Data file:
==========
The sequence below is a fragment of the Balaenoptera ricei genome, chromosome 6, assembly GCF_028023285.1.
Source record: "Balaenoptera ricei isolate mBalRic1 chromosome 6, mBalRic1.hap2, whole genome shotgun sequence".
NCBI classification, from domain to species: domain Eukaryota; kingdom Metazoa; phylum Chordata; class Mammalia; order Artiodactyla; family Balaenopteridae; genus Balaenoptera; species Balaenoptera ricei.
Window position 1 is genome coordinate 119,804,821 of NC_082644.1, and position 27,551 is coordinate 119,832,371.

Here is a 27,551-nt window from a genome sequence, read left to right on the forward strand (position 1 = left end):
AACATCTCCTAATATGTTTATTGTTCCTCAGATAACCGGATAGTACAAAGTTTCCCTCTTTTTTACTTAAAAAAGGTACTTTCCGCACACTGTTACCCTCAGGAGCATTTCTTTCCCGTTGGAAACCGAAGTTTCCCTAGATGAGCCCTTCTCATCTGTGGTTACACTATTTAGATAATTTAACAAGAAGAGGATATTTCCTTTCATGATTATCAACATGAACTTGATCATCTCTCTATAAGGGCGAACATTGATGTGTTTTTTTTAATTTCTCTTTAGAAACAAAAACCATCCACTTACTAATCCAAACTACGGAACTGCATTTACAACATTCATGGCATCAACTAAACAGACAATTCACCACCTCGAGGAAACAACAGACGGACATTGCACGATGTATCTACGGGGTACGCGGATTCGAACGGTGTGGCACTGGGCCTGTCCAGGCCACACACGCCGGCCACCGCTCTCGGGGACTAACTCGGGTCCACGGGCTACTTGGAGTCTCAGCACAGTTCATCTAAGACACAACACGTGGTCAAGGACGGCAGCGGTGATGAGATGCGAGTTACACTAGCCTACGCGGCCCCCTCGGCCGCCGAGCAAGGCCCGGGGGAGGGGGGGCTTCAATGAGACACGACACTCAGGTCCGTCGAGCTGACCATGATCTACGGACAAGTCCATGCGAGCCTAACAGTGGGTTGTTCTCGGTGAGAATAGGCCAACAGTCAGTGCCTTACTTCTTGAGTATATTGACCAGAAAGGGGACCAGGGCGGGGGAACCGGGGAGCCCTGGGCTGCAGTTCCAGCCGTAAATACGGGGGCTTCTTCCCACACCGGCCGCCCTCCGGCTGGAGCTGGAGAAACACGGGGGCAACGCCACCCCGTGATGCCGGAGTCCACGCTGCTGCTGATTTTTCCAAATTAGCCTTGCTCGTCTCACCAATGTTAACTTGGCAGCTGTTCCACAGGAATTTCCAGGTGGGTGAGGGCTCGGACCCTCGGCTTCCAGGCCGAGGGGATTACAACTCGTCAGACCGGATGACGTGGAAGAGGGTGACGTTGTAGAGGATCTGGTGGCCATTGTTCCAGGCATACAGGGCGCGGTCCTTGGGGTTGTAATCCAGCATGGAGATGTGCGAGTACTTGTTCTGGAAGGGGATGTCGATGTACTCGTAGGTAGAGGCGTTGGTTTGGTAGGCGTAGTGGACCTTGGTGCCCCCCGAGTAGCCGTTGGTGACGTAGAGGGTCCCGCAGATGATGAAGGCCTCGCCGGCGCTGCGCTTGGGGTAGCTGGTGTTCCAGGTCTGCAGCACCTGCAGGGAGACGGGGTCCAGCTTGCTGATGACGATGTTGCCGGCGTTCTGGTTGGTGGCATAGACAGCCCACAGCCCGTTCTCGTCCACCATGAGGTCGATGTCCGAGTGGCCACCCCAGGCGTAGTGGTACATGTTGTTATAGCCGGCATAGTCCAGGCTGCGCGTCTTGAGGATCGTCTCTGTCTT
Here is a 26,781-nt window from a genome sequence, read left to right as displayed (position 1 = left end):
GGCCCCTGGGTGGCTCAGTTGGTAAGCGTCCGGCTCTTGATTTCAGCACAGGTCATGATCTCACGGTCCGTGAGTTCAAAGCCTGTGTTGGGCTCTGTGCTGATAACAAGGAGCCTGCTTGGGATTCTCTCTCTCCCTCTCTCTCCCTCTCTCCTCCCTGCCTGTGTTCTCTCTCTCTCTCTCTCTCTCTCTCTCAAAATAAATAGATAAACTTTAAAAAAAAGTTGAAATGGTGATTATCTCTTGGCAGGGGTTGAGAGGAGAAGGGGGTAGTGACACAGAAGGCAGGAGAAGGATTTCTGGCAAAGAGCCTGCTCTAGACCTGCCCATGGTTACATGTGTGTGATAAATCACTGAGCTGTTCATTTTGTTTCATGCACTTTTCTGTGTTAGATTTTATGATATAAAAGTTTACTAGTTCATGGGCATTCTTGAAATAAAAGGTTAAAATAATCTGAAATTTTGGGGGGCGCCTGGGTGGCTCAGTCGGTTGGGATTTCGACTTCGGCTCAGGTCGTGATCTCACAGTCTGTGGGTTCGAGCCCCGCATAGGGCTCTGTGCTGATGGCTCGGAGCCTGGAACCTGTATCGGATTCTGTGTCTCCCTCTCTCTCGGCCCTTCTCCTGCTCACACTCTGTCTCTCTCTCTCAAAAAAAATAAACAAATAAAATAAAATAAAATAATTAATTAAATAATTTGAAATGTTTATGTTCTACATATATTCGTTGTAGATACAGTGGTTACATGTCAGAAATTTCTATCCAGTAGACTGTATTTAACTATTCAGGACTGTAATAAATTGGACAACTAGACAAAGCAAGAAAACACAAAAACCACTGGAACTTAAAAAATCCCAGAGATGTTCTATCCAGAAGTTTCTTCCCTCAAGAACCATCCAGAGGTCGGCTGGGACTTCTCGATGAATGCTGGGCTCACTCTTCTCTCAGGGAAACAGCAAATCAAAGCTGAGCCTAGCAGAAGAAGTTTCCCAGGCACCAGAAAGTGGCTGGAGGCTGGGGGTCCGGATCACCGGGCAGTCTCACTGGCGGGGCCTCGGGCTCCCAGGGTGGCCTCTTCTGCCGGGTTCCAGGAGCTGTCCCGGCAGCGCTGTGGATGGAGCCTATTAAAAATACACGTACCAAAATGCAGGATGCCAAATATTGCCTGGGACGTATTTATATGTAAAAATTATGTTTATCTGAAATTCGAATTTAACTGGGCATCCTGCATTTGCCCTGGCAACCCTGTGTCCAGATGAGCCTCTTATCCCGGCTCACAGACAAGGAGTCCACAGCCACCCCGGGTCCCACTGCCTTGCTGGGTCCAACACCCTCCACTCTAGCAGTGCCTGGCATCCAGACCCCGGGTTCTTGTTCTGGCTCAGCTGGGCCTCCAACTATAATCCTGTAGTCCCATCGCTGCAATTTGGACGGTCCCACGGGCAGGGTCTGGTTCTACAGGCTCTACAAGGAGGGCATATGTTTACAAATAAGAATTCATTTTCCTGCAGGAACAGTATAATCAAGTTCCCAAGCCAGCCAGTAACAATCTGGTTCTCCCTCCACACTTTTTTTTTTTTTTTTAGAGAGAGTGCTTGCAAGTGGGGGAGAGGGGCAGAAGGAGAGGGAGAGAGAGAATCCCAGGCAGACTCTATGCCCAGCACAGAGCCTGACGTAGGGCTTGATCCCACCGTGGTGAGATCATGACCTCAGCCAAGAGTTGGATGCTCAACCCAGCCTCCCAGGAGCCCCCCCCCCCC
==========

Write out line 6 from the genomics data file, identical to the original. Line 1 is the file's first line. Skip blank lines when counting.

AACATCTCCTAATATGTTTATTGTTCCTCAGATAACCGGATAGTACAAAGTTTCCCTCTTTTTTACTTAAAAAAGGTACTTTCCGCACACTGTTACCCTCAGGAGCATTTCTTTCCCGTTGGAAACCGAAGTTTCCCTAGATGAGCCCTTCTCATCTGTGGTTACACTATTTAGATAATTTAACAAGAAGAGGATATTTCCTTTCATGATTATCAACATGAACTTGATCATCTCTCTATAAGGGCGAACATTGATGTGTTTTTTTTAATTTCTCTTTAGAAACAAAAACCATCCACTTACTAATCCAAACTACGGAACTGCATTTACAACATTCATGGCATCAACTAAACAGACAATTCACCACCTCGAGGAAACAACAGACGGACATTGCACGATGTATCTACGGGGTACGCGGATTCGAACGGTGTGGCACTGGGCCTGTCCAGGCCACACACGCCGGCCACCGCTCTCGGGGACTAACTCGGGTCCACGGGCTACTTGGAGTCTCAGCACAGTTCATCTAAGACACAACACGTGGTCAAGGACGGCAGCGGTGATGAGATGCGAGTTACACTAGCCTACGCGGCCCCCTCGGCCGCCGAGCAAGGCCCGGGGGAGGGGGGGCTTCAATGAGACACGACACTCAGGTCCGTCGAGCTGACCATGATCTACGGACAAGTCCATGCGAGCCTAACAGTGGGTTGTTCTCGGTGAGAATAGGCCAACAGTCAGTGCCTTACTTCTTGAGTATATTGACCAGAAAGGGGACCAGGGCGGGGGAACCGGGGAGCCCTGGGCTGCAGTTCCAGCCGTAAATACGGGGGCTTCTTCCCACACCGGCCGCCCTCCGGCTGGAGCTGGAGAAACACGGGGGCAACGCCACCCCGTGATGCCGGAGTCCACGCTGCTGCTGATTTTTCCAAATTAGCCTTGCTCGTCTCACCAATGTTAACTTGGCAGCTGTTCCACAGGAATTTCCAGGTGGGTGAGGGCTCGGACCCTCGGCTTCCAGGCCGAGGGGATTACAACTCGTCAGACCGGATGACGTGGAAGAGGGTGACGTTGTAGAGGATCTGGTGGCCATTGTTCCAGGCATACAGGGCGCGGTCCTTGGGGTTGTAATCCAGCATGGAGATGTGCGAGTACTTGTTCTGGAAGGGGATGTCGATGTACTCGTAGGTAGAGGCGTTGGTTTGGTAGGCGTAGTGGACCTTGGTGCCCCCCGAGTAGCCGTTGGTGACGTAGAGGGTCCCGCAGATGATGAAGGCCTCGCCGGCGCTGCGCTTGGGGTAGCTGGTGTTCCAGGTCTGCAGCACCTGCAGGGAGACGGGGTCCAGCTTGCTGATGACGATGTTGCCGGCGTTCTGGTTGGTGGCATAGACAGCCCACAGCCCGTTCTCGTCCACCATGAGGTCGATGTCCGAGTGGCCACCCCAGGCGTAGTGGTACATGTTGTTATAGCCGGCATAGTCCAGGCTGCGCGTCTTGAGGATCGTCTCTGTCTT